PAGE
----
Understanding the importance of organizational change and how leadership impacts change is part of the process of working successfully with change. Listening to organizational stories based on leadership styles, roles, and images from change agents/leaders is important to learning how change may or may not be successful within an organization. Change agents/leaders follow at least one, and often more, of six style images (found in Chapter 2 of your text). The six style images of change managers/leaders and their core uses are identified below:
These six images of change managers/leaders have three core uses:
They highlight a variety of assumptions change agents make about change and increase the awareness of different interpretations of change.
They draw attention to the dominant images of change within an organization.
They highlight a range of perspectives available to change agents.
Director: This is based on an image of management as control and of change outcomes as being achievable.
Navigator: Here control is still seen as at the heart of management action, although a variety of factors external to managers mean that while they may achieve some intended change outcomes, others will occur over which they have little control.
Caretaker: Although the management action is still focused on control in this image, the change agent’s ability to control is severely impeded by a variety of internal and external forces beyond the scope of the manager. The caretaker is seen as shepherding their organizations along as best they can.
Coach: In this image the change agent relies upon building in the right set of values, skills and “drills” that are deemed to be the best ones that organizational members, as players, will be able to draw on adeptly in order to achieve desired organizational outcomes
Interpreter: The agent creates meaning for other organizational members, helping them to make sense of various organizational events and actions. Only some of these meanings are realized as change outcomes, however, and these must be legitimized by the change manager.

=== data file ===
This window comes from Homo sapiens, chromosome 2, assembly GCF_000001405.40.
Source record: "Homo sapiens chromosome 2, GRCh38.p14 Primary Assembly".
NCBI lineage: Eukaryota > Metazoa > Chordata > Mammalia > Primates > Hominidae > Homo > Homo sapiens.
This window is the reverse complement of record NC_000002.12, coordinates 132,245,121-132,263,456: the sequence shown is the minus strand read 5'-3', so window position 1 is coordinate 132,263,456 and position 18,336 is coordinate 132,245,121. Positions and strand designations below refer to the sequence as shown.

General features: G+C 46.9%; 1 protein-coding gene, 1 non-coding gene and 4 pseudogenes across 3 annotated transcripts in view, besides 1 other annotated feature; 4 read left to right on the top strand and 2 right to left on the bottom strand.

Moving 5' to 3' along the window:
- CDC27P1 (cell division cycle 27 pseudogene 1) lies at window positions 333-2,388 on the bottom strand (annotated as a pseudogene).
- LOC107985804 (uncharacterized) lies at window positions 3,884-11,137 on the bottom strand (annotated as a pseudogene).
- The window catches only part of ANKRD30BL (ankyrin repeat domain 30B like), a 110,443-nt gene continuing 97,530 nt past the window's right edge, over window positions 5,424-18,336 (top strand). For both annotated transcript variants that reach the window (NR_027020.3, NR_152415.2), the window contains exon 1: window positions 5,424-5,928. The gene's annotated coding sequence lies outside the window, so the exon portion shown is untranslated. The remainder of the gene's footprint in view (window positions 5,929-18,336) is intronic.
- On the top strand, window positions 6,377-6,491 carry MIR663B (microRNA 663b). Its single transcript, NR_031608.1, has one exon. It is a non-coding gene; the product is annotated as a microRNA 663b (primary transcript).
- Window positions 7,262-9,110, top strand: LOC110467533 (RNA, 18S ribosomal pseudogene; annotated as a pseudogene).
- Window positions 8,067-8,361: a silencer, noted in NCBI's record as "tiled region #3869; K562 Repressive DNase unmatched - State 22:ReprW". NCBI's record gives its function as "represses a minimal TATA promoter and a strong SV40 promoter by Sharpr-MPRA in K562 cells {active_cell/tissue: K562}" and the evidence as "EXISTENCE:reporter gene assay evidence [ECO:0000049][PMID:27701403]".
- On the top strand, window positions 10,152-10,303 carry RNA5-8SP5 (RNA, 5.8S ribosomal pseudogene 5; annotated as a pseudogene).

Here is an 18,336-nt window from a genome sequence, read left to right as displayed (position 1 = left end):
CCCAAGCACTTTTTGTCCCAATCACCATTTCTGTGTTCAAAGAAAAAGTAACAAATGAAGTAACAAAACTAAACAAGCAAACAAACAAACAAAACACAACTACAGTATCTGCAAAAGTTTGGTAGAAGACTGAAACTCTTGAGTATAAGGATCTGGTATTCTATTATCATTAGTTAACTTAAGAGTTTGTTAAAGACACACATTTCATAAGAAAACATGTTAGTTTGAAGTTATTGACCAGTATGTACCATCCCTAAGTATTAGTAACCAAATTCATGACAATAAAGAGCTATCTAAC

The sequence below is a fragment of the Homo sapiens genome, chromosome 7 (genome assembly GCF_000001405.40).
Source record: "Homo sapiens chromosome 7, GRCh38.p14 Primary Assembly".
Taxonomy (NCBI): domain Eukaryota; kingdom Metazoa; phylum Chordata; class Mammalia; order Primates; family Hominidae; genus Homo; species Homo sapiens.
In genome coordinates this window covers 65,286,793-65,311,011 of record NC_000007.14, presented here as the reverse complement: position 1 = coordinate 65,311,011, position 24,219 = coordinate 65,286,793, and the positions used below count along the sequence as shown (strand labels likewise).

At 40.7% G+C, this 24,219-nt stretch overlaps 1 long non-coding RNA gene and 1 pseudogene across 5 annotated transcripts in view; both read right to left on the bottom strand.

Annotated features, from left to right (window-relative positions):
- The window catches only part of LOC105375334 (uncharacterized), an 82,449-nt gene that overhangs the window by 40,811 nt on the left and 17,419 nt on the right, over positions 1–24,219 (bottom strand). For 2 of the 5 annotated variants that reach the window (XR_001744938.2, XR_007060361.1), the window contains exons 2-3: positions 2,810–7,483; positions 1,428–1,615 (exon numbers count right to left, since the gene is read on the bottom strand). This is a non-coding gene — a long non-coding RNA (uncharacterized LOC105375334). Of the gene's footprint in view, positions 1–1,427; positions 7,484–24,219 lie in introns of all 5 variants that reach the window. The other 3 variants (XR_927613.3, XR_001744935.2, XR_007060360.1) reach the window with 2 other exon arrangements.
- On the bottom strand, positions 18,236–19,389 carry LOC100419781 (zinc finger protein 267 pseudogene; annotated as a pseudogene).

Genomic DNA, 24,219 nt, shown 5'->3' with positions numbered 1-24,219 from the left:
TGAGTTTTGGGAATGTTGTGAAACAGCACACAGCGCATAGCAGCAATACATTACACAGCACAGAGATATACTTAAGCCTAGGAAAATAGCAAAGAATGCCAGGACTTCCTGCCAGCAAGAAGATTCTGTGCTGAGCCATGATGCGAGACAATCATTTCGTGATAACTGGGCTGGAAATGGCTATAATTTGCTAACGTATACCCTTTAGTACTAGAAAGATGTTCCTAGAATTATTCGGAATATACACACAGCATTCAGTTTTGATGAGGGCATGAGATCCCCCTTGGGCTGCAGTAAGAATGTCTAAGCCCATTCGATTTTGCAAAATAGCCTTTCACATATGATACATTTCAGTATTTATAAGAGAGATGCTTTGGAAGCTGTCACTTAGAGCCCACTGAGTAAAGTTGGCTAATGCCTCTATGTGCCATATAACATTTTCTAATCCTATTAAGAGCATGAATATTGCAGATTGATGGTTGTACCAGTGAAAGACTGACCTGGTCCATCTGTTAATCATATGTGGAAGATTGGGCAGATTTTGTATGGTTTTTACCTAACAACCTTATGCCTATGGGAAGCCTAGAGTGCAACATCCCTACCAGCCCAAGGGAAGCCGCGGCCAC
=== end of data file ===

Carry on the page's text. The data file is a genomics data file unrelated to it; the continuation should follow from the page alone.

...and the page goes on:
Nurturer: This image assumes that even small changes may have a large impact on organizations and managers are not able to control the outcome of these changes. However, they may nurture their organizations, facilitating organizational qualities that enable positive self-organizing to occur.
Step 1: Research. Research via the ECPI library or the Internet, including video content, to gain a better perspective on managing change in different situations. You may also use personal experience as a reference. Each piece of research and reference will give you a better understanding of managing organizational change effectively. This exercise will help you gain an idea of the different situations, attitudes, and perspectives that are possible in managing change.
Step 2: The Change Agent. Examine your place of work (past or present) or any organization where you are involved. In addition to your workplace, you might consider using your school, your church, military command, a sports team, or a club. Identify one change that has taken place along with the primary change agent/leader.
Evaluate the change along with the change agent and answer the following questions: (1) What was the situation and change? (2) What worked in the situation and why? (3) What did not work in the situation and why? (4) Which of the six images of change did the change agent utilize and how do you know that was the image used? (5) Was it the appropriate image, why or why not? (6) Is there a better image to use in this scenario/situation, why or why not? (7) What changes should the agent consider after reviewing the situation? (8) Was the organization affected? (9) Was the culture changed because of the situation? Describe. (10) If you were the change agent, what would you have done differently and what image of change would you use?
Step 3: The Report. When you have completed your research and evaluation, summarize your findings. Your summary should be 2 – 3 pages long (excluding the title and reference page), in APA style, and should include the name of the change agent, his/her position, the name of the organization (if applicable), a description of the change, an analysis of your findings, and a conclusion. Be sure to address all of the questions in your paper and use a minimum of two resources/ references.
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